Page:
By Kendra Strobel • January 30, 2018•Issues, Other Issues
Law school taught me a lot of things. It taught me how to read a case, write a brief, argue an issue, and drink as much coffee as humanly possible. Among the things that law school didn’t teach me, however, was how devastating it would be the first time the law broke my heart. In all fairness, I’m not blaming law school for this – I have no idea how you teach someone what it will feel like when you watch a family torn apart and can’t do anything to stop it.
For those of you who haven’t faced this yet, know that it probably will happen at some point and when it does, it’s going to suck. Your heart will ache. Your head will hurt. You may want to cry. You’ll want to fight – take that and run with it. Take the adrenaline and use it to fuel a long, emotional research session in an attempt to figure out how to fix this. If you appeal it, remember how you felt when you read the judge’s order for the first time and channel that energy into your brief and arguments. Remember the rest of your clients and make sure you’re doing what needs to be done for them, too.
Remember that our profession is a hard one, a stressful one, and an emotional one at times. Take care of yourself, so that you can take care of your clients – “you can’t pour from an empty cup” is somewhat of a cheesy cliché, but it’s also true. Keep in mind that sometimes everything will go your way, and sometimes it won’t. Sometimes you’ll nail your research, your brief, your argument, your hearing, and you’ll win. Sometimes you’ll nail all of that and still lose. This is why we make sure clients know we can’t guarantee an outcome.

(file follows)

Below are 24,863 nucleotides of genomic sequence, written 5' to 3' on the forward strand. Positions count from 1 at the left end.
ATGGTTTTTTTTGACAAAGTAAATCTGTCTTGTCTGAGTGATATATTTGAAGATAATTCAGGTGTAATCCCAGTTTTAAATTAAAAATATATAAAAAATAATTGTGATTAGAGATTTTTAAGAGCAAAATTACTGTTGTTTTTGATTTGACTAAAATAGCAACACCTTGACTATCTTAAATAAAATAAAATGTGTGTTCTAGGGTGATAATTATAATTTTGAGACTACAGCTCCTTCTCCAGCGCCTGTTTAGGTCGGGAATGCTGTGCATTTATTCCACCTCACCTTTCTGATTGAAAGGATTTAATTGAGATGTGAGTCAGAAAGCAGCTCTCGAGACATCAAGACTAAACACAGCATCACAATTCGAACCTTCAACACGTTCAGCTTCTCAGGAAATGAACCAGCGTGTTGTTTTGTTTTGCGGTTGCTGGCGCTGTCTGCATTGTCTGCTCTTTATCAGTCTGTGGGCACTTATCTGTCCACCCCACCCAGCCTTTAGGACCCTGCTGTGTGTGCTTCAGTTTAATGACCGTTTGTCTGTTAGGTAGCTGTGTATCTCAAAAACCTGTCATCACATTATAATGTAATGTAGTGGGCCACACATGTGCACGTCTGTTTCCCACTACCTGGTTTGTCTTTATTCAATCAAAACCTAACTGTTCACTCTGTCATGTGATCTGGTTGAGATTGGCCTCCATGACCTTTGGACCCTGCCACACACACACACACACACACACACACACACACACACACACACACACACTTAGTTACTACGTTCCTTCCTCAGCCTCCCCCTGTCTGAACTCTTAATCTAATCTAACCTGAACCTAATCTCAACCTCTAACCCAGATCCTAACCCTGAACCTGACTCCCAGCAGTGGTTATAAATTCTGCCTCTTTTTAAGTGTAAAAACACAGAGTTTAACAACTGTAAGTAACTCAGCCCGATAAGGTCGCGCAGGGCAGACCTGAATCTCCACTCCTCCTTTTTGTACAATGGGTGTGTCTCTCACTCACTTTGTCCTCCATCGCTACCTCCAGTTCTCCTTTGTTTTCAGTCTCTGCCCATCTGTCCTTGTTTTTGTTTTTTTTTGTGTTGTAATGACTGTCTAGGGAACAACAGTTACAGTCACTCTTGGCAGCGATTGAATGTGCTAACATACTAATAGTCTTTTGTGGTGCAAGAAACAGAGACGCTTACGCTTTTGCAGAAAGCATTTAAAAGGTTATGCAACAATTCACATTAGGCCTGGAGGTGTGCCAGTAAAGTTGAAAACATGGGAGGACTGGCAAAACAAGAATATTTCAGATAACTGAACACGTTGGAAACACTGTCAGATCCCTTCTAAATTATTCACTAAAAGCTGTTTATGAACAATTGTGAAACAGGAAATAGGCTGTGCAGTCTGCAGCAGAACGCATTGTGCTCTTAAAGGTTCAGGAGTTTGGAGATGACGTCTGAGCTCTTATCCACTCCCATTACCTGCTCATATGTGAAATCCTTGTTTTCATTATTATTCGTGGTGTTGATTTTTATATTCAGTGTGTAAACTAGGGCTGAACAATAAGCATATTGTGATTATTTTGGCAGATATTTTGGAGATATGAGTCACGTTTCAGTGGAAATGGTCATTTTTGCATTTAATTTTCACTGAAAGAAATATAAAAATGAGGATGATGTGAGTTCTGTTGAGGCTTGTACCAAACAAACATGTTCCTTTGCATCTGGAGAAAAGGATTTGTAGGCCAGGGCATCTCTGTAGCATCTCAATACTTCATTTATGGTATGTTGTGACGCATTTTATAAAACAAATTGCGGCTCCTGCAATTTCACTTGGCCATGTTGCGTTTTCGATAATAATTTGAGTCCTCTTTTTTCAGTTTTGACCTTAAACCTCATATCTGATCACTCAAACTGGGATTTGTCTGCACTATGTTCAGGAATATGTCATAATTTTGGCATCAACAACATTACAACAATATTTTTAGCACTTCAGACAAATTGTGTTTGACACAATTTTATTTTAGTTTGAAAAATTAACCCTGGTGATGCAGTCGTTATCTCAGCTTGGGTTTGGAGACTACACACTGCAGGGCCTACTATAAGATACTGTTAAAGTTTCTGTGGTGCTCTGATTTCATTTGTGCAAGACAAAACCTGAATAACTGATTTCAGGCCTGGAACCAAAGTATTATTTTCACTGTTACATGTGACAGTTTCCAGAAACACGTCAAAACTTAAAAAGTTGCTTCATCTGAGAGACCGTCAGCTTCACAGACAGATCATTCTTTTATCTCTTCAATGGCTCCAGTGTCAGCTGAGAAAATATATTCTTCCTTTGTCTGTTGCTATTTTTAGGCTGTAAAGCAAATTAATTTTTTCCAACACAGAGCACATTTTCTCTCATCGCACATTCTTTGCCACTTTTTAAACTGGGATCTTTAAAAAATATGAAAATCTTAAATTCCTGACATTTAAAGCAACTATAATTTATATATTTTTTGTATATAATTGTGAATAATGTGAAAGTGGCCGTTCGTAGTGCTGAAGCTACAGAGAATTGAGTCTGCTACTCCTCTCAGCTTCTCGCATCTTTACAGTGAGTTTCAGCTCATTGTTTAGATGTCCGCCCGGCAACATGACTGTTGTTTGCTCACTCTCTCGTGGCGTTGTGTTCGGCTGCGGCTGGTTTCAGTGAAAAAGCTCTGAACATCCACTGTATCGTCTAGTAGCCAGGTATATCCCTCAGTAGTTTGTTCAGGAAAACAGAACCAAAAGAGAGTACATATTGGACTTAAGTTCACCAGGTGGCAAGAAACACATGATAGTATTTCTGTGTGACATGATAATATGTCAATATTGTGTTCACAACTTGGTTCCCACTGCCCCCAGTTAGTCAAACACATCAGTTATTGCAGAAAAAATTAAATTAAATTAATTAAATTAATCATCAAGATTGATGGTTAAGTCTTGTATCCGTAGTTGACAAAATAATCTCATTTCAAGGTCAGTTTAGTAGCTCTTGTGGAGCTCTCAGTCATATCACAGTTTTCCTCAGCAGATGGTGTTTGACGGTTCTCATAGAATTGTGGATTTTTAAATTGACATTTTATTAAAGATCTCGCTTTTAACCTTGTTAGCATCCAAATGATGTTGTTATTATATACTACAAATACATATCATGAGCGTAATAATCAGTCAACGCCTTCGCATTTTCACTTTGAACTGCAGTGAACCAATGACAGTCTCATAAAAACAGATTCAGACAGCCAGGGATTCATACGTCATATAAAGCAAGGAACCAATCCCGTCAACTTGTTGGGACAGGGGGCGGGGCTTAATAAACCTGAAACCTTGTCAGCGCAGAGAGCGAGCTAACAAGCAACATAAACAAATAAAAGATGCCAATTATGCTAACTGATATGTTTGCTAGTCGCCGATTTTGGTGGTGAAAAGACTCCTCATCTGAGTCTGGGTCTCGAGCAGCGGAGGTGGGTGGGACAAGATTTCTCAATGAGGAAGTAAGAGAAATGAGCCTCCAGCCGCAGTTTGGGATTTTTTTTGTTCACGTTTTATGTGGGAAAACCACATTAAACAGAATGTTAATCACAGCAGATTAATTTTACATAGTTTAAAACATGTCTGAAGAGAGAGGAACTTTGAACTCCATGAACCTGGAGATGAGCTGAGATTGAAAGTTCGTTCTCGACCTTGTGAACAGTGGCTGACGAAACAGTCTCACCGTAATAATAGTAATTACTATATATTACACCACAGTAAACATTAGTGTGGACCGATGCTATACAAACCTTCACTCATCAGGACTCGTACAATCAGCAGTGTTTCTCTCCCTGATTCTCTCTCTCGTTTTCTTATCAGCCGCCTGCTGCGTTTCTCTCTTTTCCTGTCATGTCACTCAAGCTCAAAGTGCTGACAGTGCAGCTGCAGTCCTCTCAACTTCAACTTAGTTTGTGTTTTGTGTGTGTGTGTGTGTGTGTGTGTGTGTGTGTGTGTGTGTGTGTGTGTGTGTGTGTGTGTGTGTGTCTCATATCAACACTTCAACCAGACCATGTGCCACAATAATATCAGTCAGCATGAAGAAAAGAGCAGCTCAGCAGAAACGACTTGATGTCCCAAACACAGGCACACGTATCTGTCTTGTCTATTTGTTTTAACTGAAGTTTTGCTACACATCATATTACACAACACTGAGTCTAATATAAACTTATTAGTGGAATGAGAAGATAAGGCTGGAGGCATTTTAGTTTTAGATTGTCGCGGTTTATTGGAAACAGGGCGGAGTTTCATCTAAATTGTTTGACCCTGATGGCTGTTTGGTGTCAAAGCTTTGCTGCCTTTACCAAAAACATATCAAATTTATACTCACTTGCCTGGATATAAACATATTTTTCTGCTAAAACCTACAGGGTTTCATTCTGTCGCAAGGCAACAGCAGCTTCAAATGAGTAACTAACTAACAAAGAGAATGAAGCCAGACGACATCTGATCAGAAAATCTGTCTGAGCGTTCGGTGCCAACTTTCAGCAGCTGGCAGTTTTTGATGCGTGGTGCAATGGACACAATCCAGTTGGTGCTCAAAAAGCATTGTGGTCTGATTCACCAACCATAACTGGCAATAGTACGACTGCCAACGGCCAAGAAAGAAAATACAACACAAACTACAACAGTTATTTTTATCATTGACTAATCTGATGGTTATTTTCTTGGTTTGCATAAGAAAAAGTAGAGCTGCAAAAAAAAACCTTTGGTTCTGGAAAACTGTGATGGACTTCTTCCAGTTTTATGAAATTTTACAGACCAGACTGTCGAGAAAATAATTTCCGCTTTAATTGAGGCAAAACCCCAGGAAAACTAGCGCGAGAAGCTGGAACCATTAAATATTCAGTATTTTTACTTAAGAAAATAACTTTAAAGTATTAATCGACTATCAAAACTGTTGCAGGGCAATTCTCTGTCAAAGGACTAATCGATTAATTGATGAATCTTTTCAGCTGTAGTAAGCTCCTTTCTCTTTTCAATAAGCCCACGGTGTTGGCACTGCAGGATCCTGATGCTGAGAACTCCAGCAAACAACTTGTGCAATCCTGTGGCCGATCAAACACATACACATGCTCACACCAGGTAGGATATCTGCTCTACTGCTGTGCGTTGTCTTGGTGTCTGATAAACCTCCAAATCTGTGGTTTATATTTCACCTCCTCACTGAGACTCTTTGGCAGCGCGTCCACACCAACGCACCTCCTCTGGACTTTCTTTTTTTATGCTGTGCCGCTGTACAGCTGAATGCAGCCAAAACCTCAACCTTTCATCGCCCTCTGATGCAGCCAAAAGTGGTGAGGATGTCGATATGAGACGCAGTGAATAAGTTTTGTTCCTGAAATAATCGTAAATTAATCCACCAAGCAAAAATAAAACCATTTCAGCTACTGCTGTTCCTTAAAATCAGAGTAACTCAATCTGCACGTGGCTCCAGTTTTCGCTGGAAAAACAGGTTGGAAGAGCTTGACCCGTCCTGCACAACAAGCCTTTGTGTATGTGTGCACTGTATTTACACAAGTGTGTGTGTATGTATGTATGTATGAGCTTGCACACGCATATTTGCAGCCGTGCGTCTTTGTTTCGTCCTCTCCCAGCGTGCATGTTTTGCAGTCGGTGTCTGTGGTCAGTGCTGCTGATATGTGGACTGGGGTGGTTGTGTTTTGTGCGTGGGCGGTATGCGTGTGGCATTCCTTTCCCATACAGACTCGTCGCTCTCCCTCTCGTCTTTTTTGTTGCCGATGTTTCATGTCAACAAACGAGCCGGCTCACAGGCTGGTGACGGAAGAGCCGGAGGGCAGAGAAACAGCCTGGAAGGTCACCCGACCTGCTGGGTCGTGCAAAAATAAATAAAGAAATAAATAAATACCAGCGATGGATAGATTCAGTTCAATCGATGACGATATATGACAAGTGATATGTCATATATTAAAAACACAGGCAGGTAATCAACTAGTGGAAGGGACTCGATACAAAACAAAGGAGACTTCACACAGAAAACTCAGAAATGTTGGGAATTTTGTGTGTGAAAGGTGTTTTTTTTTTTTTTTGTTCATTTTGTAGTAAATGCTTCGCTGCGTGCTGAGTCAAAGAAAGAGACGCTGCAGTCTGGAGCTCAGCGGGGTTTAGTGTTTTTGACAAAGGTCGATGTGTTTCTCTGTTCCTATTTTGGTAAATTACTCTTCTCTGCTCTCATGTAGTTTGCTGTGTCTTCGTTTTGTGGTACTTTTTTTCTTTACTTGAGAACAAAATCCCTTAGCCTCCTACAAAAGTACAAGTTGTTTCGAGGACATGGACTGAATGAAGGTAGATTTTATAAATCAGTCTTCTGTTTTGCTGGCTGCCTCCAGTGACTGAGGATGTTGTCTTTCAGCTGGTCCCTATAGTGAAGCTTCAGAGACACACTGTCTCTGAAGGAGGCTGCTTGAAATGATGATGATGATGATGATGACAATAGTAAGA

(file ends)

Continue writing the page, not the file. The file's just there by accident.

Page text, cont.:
The first time the law broke my heart, I wanted to quit. I wanted to walk away from the profession forever. I couldn’t see how I would ever love the law again, not after that betrayal. My confidence was shaken. The imposter syndrome was back. I was convinced that I didn’t belong in the courtroom, that I had no right to advise and counsel my clients, and that I was terrible at doing research and creating clever arguments. Spoiler alert: I didn’t quit the law. I fought back. In time, my confidence came back. I trusted my research and my arguments. I made it through one hearing, and then another, and then another, until I started to feel like I belonged in the courtroom again.
The law will (probably) break your heart. When it does, it will be okay. You will be okay.